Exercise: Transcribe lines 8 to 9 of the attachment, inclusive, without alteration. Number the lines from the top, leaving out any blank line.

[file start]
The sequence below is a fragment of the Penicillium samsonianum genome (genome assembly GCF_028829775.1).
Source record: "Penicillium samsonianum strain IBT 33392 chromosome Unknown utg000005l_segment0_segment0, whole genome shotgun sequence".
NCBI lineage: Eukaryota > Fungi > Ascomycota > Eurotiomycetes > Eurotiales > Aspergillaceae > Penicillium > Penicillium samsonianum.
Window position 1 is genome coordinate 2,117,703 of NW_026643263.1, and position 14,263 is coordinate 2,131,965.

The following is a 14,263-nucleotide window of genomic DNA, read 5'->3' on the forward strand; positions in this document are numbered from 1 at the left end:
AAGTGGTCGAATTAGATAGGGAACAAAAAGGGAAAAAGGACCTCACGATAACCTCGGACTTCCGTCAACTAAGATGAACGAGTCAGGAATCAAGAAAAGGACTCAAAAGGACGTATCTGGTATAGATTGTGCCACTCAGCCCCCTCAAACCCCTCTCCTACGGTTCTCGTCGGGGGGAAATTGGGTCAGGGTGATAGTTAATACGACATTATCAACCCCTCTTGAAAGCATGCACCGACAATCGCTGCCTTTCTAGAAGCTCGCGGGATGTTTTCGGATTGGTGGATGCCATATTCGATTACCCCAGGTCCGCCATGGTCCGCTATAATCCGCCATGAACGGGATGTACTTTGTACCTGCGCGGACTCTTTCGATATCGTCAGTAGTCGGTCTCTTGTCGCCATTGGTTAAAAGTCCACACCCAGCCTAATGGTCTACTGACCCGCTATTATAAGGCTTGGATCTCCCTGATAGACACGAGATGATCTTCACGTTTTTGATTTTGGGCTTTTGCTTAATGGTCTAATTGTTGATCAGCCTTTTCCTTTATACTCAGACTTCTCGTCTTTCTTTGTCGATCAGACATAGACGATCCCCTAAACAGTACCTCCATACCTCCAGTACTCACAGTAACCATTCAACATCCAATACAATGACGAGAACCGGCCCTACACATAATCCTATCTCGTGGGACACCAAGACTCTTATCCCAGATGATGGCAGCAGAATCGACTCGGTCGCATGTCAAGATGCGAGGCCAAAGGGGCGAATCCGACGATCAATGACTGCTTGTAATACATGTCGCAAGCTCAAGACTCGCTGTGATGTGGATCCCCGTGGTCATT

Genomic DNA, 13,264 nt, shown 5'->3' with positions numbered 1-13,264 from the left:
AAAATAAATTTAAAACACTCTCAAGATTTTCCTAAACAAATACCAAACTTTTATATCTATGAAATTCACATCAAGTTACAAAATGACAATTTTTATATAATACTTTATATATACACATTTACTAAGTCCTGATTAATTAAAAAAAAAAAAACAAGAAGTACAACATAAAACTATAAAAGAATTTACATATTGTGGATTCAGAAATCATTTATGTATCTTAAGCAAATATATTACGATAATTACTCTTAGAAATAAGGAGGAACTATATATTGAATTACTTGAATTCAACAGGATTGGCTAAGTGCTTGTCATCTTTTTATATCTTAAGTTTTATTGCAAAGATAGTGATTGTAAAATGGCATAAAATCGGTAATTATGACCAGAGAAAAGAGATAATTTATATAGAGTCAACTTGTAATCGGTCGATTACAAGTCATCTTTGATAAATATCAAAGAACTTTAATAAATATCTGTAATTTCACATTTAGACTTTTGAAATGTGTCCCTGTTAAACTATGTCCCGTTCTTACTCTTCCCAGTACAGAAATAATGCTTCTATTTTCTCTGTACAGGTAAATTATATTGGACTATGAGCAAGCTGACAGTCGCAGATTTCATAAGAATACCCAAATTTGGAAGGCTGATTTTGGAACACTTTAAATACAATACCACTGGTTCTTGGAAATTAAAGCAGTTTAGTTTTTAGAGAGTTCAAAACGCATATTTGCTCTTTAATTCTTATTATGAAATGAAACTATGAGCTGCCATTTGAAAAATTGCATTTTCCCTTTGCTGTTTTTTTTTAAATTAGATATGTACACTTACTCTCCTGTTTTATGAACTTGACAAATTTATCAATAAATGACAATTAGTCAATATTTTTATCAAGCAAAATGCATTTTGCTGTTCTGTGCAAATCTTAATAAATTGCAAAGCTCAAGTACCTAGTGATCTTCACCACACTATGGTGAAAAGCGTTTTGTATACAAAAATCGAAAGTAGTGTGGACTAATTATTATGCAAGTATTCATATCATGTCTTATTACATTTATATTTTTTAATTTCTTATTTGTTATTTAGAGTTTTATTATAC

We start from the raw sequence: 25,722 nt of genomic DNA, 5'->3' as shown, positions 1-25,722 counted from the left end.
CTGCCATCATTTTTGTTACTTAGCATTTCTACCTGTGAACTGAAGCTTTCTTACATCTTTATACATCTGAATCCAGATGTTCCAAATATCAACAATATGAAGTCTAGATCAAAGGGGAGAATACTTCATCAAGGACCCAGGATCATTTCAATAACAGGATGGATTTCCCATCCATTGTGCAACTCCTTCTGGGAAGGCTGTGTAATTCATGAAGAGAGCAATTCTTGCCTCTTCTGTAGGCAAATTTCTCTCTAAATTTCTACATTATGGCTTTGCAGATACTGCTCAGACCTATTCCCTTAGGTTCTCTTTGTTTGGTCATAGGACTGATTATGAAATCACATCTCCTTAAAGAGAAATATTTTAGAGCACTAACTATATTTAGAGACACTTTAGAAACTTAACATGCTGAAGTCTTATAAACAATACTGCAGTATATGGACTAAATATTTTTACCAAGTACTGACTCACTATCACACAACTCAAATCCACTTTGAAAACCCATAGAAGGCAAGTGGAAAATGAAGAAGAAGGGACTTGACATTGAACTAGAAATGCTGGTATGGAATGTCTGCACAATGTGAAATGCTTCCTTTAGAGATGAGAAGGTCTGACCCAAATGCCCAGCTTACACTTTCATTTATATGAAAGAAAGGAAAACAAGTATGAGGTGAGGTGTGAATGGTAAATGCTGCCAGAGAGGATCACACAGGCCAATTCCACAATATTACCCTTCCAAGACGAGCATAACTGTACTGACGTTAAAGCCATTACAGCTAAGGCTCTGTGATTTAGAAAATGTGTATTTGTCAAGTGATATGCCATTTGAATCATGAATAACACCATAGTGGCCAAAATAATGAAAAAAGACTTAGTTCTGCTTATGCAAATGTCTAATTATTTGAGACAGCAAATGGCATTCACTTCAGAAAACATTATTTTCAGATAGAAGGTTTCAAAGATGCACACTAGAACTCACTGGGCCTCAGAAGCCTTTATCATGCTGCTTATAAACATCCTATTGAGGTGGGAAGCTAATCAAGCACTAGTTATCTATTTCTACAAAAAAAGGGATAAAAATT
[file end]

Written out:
AAAATAAATTTAAAACACTCTCAAGATTTTCCTAAACAAATACCAAACTTTTATATCTATGAAATTCACATCAAGTTACAAAATGACAATTTTTATATAATACTTTATATATACACATTTACTAAGTCCTGATTAATTAAAAAAAAAAAAACAAGAAGTACAACATAAAACTATAAAAGAATTTACATATTGTGGATTCAGAAATCATTTATGTATCTTAAGCAAATATATTACGATAATTACTCTTAGAAATAAGGAGGAACTATATATTGAATTACTTGAATTCAACAGGATTGGCTAAGTGCTTGTCATCTTTTTATATCTTAAGTTTTATTGCAAAGATAGTGATTGTAAAATGGCATAAAATCGGTAATTATGACCAGAGAAAAGAGATAATTTATATAGAGTCAACTTGTAATCGGTCGATTACAAGTCATCTTTGATAAATATCAAAGAACTTTAATAAATATCTGTAATTTCACATTTAGACTTTTGAAATGTGTCCCTGTTAAACTATGTCCCGTTCTTACTCTTCCCAGTACAGAAATAATGCTTCTATTTTCTCTGTACAGGTAAATTATATTGGACTATGAGCAAGCTGACAGTCGCAGATTTCATAAGAATACCCAAATTTGGAAGGCTGATTTTGGAACACTTTAAATACAATACCACTGGTTCTTGGAAATTAAAGCAGTTTAGTTTTTAGAGAGTTCAAAACGCATATTTGCTCTTTAATTCTTATTATGAAATGAAACTATGAGCTGCCATTTGAAAAATTGCATTTTCCCTTTGCTGTTTTTTTTTAAATTAGATATGTACACTTACTCTCCTGTTTTATGAACTTGACAAATTTATCAATAAATGACAATTAGTCAATATTTTTATCAAGCAAAATGCATTTTGCTGTTCTGTGCAAATCTTAATAAATTGCAAAGCTCAAGTACCTAGTGATCTTCACCACACTATGGTGAAAAGCGTTTTGTATACAAAAATCGAAAGTAGTGTGGACTAATTATTATGCAAGTATTCATATCATGTCTTATTACATTTATATTTTTTAATTTCTTATTTGTTATTTAGAGTTTTATTATAC

We start from the raw sequence: 25,722 nt of genomic DNA, 5'->3' as shown, positions 1-25,722 counted from the left end.